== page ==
Insanely long essay about World of Warcraft

You’ve got to love HRose’s bright-eyed optimism. He truly cares about these pitiful mortals^H^H^H^H^H^H^H^H^H^H^H^H^H^H^H^H^HMMORPGs. Brings a tear to me eye, it does.

I disagree with him in everything he’s ever said, and he’s clearly without a doubt wrong in every case, but the attitude is certainly refreshing.

Well, for a cure to kill-stealing I think FFXI has a great solution… lock the fight to just the party and the mob unless the party cries for help. Heck, I’d have cheered if they’d gone a step further and made it a “classic” FF combat system where the screen spins to the side and the monsters and party line up across from each other and trade whacks. Still, it’s close enough to earn a cigar.

For me, the fun in FF is definitely in combat. It hasn’t stopped being fun either. However, where the “gotcha” comes in is where you are periodically forced to complete some stupid fame-enhancing quest like collecting 100 bottle caps or whatever. If I’m having fun doing what I’m doing, please don’t slam the door shut on that and force me to slog through something I least desire with the goal being “getting through it and back to the fun.” That’s not a game, it’s JAIL. That’s not a reward, it’s a punishment.

A lot of these games are like having a job. You get a paycheck (level up! Bling!) every so often. Going to work and doing the job is not the reward - getting that paycheck is. Now, if seniority at my job meant that my paychecks came less and less frequently the longer I’m there - I won’t stay there long. However, if the job itself is it’s own reward and so much so that the focus is no longer on the paycheck - it’s just an added bonus - then the dynamic changes completely. However, nobody has succeeded in doing this for me yet.

Now designers say “Ah, to break the monotony and give you alternative activities - we’ve introduced CRAFTING!”

Right. Crafting is not something most people do for the satisfaction of doing it. The purpose it serves is in providing an advantage in time spent on the advancement treadmill (through bonuses to combat ability and reduction of downtime) in exchange for time sunk into clickety-click mind numbing manufacturing. Ask anybody if they make widgets at the widget factory for the joy of knowing they can make a lot of widgets. No… crafters do it because they see their sacrifice as benefitting their comrades - a means of giving their friends an advantage against the treadmill, and/or trading that time advantage for a monetary advantage in game. Why money? Because if you don’t want to play the fight=money treadmill, this is an alternative. However, nobody in their right mind should mistake crafting as a satisfaction granting hobby in and of itself. If they ever make one that is, then I’ll gladly trade my sword for a widget crafing kit.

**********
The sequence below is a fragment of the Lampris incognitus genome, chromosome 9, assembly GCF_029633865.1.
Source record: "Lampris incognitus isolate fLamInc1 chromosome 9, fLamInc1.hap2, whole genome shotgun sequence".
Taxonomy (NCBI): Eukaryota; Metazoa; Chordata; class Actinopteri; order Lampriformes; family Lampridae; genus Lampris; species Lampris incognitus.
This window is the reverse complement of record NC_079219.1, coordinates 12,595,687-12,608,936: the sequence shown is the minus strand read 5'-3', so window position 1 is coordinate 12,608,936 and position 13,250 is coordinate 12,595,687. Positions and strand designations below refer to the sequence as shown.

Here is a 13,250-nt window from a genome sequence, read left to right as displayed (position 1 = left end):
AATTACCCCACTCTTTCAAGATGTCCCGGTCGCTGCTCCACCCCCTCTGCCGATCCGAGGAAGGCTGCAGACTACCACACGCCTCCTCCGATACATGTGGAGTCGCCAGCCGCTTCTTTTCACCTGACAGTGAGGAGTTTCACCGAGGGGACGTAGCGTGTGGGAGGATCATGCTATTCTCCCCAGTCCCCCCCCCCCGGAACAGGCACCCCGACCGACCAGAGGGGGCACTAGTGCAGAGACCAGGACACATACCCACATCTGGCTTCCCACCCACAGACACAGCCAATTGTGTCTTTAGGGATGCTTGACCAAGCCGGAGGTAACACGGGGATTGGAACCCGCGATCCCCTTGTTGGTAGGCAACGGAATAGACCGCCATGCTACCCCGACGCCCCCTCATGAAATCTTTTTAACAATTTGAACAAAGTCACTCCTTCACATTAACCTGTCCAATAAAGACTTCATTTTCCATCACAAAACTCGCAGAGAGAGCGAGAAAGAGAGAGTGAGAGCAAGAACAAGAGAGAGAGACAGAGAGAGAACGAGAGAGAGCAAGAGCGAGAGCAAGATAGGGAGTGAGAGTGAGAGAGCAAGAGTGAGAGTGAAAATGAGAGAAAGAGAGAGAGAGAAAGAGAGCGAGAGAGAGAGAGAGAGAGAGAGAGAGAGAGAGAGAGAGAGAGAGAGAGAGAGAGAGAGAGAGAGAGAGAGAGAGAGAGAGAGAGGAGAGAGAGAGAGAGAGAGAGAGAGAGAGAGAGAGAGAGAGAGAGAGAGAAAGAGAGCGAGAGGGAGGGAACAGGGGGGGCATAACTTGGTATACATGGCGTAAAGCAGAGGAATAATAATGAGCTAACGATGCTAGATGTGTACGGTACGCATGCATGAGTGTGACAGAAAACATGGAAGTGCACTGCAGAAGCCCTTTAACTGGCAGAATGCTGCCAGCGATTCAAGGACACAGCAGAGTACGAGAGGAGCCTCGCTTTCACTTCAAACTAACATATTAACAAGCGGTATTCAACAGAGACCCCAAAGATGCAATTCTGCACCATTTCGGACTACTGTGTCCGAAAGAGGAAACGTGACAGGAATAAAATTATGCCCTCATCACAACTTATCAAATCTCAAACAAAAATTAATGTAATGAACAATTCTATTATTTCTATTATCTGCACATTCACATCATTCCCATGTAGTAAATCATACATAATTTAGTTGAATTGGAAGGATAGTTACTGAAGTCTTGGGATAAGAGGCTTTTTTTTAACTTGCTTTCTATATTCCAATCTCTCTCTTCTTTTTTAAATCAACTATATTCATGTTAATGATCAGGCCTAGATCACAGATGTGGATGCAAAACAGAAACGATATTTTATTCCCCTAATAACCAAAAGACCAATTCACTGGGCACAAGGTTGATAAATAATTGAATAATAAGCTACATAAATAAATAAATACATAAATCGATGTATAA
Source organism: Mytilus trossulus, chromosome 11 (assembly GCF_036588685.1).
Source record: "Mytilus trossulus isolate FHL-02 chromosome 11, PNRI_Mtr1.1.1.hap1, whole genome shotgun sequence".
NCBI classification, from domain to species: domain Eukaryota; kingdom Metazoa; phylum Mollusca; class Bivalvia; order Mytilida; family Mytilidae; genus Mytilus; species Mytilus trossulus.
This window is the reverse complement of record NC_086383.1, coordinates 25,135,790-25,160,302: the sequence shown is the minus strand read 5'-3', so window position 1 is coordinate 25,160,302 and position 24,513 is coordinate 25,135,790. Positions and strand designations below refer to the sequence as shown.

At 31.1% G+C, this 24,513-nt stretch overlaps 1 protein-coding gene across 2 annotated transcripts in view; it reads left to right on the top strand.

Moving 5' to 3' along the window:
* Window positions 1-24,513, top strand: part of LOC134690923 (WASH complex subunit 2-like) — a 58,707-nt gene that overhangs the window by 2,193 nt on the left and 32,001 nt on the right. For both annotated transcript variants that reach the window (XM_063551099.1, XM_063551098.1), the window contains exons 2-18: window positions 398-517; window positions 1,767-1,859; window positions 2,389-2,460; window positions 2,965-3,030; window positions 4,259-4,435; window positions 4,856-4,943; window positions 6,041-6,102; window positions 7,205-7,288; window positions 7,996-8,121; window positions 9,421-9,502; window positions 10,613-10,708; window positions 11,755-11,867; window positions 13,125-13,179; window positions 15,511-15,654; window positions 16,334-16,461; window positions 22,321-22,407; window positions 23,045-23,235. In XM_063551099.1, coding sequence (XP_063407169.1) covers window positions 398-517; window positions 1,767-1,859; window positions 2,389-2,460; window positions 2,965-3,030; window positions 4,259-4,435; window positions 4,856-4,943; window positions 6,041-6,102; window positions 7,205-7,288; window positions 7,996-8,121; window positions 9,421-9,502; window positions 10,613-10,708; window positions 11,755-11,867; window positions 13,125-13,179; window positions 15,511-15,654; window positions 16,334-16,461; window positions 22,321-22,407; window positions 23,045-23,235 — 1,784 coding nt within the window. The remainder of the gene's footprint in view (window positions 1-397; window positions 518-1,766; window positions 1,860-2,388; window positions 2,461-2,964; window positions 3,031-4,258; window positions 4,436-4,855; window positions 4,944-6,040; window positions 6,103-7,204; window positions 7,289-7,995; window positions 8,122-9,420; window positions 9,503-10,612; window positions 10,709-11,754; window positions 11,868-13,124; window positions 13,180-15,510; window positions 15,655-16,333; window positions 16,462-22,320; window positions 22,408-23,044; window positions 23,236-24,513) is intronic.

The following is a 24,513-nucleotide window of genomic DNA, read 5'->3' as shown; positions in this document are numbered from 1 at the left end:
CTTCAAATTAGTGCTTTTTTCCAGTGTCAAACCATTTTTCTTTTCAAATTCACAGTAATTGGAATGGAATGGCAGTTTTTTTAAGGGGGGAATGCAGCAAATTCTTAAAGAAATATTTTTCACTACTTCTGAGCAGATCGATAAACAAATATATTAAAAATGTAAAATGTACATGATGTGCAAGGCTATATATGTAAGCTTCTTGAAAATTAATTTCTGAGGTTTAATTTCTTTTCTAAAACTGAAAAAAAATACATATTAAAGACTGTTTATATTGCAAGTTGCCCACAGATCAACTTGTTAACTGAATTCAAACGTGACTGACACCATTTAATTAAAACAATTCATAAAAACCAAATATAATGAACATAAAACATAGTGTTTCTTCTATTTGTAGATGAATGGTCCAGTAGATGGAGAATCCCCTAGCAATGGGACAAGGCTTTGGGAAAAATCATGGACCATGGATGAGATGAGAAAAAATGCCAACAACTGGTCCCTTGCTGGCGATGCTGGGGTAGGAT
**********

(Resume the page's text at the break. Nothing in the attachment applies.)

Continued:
This is an awesome system and one that I hope Blizzard adopts.


That makes sense. Thank you. It still sounds (from previews) that all you do is combat monsters. That doesn’t sound too appealing. It makes me think of an online version of Baldur’s Gate: Dark Alliance. Note that I never played an MMO, so I am just curious where the appeal is. I would like an MMO if you are spending most of your time role-playing.


That makes sense???

Of course, it makes perfect sense. Apparently, the revolutionary aspect of WoW (according to HRose) is the fact that it is designed to make you enjoy being there, instead of chasing a carrot on a stick. The game is polished, a joy to play, with good interface and great graphics, and one does not have to be painfully aware of the level grind all the time. At least that is how I understood it. I can not attest to the truth of the statement, but I can see that it would make you love a game.

Why doesn’t it make sense to you?



Let alone the fact that declaring something “art” is already veering pretentious, calling WoW the first game ever that is a real work of art is completely silly.

Point 2 says it is first game ever without mechanics based on frustration. I guess there might be a way this point makes sense if he said MMORPGs in particular, but he didn’t.

So, point 1 is complete fluff, and does sound suspiciously like fanboy frothing.

And, point 2 is obviously untrue.

Does it not make sense to you now, too?